Expenses for healthcare and aids: how to detract them?

When living with a chronic disability, among the other things, you have also to consider the need for constant pharmacological or physical therapies and, sometimes, to buy aids (e.g. crutches or walking sticks) enabling you to be more autonomous. They can also have high costs, but here is the good news: most of those expenses (and many more) can be deducted, both for you and for your dependent relatives.

You can entirely deduct from your income, displaying the fiscal receipt or the invoice:

  • general medical expenses, e.g. for unbranded drugs and not-specialized medical services
  • “specific assistance” expenses, i.e. those related to assistance (e.g. for nurses or hospital attendants) and physiotherapy or occupational therapy. If who benefits from the assistance is in a hospital or an ad hoc care institute, only the medical and paramedical expenses related to the assistance itself can be deducted, not the entire boarding costs: then, it’s essential to request documents that report separately the specific expenses.

 

Healthcare expenses

Furthermore, you can benefit from a 19% Irpef deduction for:

  • specialized healthcare costs (e.g. blood tests, diagnostic tests, specialized medical examination and surgery), for the part exceeding the €129,11 allowance;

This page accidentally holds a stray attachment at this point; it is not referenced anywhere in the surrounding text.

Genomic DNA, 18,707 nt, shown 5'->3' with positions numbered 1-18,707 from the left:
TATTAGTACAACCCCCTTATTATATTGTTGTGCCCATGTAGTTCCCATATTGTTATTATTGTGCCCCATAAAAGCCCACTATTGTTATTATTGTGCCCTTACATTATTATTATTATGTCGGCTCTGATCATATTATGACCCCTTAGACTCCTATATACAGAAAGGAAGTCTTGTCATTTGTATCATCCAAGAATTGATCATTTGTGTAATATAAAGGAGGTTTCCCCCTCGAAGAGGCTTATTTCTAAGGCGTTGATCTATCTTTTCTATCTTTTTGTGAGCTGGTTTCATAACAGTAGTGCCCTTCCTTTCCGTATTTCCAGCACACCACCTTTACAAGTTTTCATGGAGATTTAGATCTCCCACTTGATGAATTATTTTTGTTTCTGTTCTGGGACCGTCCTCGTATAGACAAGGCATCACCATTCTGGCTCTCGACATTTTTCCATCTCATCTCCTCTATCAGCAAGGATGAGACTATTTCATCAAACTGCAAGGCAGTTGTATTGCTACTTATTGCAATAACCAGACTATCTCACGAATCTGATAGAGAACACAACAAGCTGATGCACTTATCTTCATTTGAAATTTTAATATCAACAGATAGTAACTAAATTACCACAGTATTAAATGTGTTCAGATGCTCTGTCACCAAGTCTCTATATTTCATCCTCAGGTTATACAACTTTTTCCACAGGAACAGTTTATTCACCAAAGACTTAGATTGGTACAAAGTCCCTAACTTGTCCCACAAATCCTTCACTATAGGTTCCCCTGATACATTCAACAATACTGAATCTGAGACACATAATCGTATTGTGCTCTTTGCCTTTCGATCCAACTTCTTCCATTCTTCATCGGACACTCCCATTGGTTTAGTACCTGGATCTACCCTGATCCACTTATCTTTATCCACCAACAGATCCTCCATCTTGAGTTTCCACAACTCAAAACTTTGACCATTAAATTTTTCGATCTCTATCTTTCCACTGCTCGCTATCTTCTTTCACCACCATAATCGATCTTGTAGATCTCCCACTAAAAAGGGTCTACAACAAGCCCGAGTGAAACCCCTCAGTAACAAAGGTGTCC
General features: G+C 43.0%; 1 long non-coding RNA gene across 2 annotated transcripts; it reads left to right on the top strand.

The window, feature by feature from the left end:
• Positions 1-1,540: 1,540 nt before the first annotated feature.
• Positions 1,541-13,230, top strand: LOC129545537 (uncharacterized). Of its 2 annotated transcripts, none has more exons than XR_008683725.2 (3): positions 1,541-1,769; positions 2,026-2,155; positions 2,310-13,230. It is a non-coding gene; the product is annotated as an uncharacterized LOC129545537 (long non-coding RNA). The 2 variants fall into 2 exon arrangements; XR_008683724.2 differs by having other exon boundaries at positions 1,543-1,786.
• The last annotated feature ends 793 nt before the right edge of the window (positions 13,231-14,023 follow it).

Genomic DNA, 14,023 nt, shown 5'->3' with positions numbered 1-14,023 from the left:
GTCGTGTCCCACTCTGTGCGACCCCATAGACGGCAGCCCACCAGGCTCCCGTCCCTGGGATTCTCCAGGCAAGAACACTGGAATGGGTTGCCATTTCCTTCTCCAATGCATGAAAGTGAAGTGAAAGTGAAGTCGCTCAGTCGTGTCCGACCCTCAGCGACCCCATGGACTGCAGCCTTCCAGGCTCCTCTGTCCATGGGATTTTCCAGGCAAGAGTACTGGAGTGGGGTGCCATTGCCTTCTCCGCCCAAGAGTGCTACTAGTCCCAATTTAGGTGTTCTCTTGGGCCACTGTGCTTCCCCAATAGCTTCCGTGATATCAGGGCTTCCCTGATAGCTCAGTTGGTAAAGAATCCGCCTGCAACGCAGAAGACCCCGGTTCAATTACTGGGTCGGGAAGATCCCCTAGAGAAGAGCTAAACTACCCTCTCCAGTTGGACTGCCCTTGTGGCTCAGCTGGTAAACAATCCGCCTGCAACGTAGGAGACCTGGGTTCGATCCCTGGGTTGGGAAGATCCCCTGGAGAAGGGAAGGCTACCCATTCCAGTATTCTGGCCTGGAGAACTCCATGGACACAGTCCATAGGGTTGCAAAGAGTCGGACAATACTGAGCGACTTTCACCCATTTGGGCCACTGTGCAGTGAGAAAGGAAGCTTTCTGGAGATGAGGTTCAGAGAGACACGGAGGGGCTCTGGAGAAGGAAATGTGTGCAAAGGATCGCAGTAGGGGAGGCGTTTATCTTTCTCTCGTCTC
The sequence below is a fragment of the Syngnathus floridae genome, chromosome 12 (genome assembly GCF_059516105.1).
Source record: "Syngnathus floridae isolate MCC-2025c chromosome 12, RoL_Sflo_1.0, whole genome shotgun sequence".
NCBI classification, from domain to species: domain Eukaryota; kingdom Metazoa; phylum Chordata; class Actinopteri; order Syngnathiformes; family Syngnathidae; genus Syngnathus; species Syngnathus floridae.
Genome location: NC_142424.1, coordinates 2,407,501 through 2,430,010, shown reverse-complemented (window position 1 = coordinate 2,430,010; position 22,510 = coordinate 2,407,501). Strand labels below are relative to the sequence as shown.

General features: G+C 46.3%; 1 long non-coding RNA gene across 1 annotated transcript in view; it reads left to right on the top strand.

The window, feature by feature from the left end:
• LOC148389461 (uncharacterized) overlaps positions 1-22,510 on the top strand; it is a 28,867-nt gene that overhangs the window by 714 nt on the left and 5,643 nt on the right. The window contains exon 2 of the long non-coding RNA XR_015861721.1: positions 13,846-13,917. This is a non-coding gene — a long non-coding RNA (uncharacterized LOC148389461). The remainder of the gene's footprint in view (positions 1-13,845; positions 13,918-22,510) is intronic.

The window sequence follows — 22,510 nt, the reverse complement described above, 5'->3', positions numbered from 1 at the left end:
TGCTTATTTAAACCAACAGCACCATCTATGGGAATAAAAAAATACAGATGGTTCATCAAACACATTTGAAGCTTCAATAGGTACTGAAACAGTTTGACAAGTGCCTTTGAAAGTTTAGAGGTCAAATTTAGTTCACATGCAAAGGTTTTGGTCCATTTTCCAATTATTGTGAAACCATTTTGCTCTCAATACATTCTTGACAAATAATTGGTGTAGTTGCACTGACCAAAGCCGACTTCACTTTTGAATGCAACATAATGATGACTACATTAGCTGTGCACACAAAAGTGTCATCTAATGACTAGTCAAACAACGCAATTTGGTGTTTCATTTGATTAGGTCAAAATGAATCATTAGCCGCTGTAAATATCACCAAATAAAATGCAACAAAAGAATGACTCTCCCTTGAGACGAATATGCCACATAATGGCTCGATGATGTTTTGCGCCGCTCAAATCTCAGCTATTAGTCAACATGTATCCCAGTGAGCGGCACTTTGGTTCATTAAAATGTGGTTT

• expenses to buy aids and artificial limbs for walking purpose, armchair for not-walking people, apparels for the containment of hernias or fractures, or orthopaedic corsets;
  • expenses to transport the disabled person by ambulance;
  • expenses to build ramps removing the architectonical barriers inside and outside the disabled person home, provided that you haven’t benefited from the fiscal facilitation for this kind of interventions as per the 13/89 law or, if so, for the exceeding part (if applicable);
  • expenses to adapt the elevator, so that it can contain wheelchairs;
  • expenses to buy technical and IT aids, to improve the disabled people self-sufficiency and facilitate their inclusion;
  • expenses to buy apparels needed to accompany the disabled people and to support their walking and lifting;
  • expenses for interpreting services paid by deaf people, always presenting the fiscal receipts released by the interpreters.

Then, carefully store prescriptions, invoices and fiscal receipts: the Income Revenue Authority could request them in order to let you benefit from the facilitations!

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